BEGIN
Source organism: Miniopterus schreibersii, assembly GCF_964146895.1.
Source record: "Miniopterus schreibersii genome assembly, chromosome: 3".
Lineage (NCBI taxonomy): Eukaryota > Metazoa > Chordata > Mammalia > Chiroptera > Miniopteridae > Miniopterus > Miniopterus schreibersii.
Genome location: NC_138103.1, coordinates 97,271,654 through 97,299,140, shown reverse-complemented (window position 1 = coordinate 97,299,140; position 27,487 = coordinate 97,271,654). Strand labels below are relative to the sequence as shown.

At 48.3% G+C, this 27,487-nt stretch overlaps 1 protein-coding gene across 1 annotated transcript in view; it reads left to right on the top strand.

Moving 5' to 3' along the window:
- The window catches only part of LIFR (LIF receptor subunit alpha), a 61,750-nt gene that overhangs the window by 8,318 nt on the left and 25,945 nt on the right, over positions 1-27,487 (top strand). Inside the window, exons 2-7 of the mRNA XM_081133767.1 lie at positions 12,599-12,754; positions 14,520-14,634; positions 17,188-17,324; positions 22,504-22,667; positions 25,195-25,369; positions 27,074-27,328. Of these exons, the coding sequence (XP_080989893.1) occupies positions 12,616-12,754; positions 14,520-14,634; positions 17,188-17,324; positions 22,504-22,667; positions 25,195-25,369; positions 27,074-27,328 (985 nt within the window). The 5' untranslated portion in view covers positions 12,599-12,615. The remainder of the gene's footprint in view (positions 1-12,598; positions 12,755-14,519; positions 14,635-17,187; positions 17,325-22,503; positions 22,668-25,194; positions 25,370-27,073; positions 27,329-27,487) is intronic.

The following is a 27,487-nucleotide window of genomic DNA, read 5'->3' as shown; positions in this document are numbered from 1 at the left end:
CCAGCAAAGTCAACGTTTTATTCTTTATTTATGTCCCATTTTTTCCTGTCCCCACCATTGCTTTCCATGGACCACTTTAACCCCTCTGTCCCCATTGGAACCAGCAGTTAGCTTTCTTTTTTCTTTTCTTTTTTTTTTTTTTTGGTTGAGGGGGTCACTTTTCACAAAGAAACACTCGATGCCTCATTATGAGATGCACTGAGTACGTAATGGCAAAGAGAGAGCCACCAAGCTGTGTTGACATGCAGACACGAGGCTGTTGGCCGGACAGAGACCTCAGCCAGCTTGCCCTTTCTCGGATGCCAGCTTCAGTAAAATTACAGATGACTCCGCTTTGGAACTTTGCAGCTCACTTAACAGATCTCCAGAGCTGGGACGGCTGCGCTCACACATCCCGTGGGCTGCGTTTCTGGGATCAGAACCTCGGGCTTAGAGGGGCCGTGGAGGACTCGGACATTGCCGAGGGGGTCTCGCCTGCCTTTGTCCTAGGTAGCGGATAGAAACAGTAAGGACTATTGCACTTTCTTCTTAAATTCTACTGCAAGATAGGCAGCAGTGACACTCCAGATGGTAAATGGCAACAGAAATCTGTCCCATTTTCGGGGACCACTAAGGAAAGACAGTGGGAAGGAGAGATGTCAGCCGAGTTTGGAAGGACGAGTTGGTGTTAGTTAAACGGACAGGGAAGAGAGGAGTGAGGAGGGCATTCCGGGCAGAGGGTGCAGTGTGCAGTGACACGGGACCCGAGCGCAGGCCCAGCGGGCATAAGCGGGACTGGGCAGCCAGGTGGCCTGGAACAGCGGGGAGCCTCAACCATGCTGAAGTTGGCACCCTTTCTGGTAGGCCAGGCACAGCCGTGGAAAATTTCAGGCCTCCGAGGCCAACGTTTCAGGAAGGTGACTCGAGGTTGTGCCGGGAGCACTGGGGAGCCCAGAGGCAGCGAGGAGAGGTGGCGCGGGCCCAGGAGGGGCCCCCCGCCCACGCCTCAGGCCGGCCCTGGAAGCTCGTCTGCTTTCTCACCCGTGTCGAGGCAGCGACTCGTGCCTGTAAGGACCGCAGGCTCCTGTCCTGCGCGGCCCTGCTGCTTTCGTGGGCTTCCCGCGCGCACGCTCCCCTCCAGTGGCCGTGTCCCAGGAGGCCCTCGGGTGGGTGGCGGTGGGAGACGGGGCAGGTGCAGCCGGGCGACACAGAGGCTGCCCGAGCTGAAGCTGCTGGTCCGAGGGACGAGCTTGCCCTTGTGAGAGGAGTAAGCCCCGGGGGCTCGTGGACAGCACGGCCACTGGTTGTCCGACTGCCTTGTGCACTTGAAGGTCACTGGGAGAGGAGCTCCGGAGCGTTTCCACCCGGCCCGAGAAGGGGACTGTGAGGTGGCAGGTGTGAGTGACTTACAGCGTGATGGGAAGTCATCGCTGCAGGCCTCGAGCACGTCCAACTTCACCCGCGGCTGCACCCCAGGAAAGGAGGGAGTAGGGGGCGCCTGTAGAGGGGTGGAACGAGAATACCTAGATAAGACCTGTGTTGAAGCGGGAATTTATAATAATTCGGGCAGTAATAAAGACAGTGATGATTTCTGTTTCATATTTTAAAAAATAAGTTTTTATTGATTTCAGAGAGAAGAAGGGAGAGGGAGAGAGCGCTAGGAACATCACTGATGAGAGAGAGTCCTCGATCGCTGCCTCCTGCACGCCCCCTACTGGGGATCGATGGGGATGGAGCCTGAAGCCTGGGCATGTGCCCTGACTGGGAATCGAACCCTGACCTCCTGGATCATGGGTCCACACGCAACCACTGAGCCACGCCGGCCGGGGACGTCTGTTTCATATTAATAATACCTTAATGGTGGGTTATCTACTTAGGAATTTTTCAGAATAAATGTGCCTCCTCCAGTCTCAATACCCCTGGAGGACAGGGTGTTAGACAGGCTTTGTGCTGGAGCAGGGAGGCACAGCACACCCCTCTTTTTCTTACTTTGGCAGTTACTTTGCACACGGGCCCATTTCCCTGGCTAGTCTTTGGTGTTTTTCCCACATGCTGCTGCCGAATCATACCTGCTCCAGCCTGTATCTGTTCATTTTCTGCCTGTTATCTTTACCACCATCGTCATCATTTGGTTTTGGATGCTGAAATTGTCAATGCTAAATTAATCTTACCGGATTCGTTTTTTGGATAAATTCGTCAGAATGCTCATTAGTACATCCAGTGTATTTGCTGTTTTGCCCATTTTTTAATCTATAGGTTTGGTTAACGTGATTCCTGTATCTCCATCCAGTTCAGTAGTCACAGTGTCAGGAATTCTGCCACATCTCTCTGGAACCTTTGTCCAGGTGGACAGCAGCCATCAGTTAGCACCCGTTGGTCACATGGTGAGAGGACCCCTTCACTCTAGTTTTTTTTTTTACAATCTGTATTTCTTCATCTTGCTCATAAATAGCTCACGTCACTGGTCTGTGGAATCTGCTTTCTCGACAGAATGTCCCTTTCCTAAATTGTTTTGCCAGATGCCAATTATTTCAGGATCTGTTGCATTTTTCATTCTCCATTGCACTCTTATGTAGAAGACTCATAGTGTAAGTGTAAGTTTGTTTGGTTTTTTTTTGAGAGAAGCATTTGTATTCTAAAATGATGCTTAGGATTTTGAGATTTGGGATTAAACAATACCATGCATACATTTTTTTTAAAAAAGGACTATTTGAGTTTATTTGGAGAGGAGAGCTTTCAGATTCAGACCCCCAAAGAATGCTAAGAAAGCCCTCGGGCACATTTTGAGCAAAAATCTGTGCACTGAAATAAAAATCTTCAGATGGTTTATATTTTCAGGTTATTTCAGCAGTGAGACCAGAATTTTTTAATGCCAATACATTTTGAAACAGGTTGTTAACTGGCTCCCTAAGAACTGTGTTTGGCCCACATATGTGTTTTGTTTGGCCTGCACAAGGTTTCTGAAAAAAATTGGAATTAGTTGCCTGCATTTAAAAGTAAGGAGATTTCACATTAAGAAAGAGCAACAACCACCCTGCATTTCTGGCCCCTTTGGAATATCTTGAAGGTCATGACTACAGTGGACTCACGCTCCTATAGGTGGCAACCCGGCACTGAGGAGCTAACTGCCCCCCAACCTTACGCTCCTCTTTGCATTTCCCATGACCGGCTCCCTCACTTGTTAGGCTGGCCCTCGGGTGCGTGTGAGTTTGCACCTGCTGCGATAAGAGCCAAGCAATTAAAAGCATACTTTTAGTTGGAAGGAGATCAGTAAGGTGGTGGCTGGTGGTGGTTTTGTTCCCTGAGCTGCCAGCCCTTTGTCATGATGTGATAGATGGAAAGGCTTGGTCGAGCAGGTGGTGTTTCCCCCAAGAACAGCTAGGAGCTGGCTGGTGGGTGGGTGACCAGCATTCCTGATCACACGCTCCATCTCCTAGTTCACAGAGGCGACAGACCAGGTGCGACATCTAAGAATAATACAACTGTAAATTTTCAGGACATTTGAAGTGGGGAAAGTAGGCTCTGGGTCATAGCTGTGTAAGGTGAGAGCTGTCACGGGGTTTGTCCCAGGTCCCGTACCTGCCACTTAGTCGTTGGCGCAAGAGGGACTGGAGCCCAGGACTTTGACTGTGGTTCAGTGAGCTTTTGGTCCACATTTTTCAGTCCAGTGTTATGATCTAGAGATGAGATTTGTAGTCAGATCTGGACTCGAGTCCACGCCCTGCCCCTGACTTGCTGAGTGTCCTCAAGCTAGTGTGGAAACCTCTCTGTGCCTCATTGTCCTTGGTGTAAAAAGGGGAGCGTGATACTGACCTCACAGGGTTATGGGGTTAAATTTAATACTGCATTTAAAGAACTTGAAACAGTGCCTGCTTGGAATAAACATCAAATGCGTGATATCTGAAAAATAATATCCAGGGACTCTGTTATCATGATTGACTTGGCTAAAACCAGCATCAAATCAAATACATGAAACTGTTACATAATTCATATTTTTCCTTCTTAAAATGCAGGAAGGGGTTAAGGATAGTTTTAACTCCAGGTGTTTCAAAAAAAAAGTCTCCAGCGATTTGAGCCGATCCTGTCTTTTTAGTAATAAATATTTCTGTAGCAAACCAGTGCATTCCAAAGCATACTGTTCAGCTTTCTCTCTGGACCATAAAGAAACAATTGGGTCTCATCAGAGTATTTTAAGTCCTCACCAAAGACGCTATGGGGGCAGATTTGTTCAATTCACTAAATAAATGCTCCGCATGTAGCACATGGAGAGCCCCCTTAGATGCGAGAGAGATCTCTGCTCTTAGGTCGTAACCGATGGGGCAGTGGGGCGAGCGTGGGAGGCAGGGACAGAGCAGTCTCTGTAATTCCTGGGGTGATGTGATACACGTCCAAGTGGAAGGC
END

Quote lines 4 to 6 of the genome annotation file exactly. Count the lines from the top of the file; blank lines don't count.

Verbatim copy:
Genome location: NC_138103.1, coordinates 97,271,654 through 97,299,140, shown reverse-complemented (window position 1 = coordinate 97,299,140; position 27,487 = coordinate 97,271,654). Strand labels below are relative to the sequence as shown.

At 48.3% G+C, this 27,487-nt stretch overlaps 1 protein-coding gene across 1 annotated transcript in view; it reads left to right on the top strand.

Moving 5' to 3' along the window: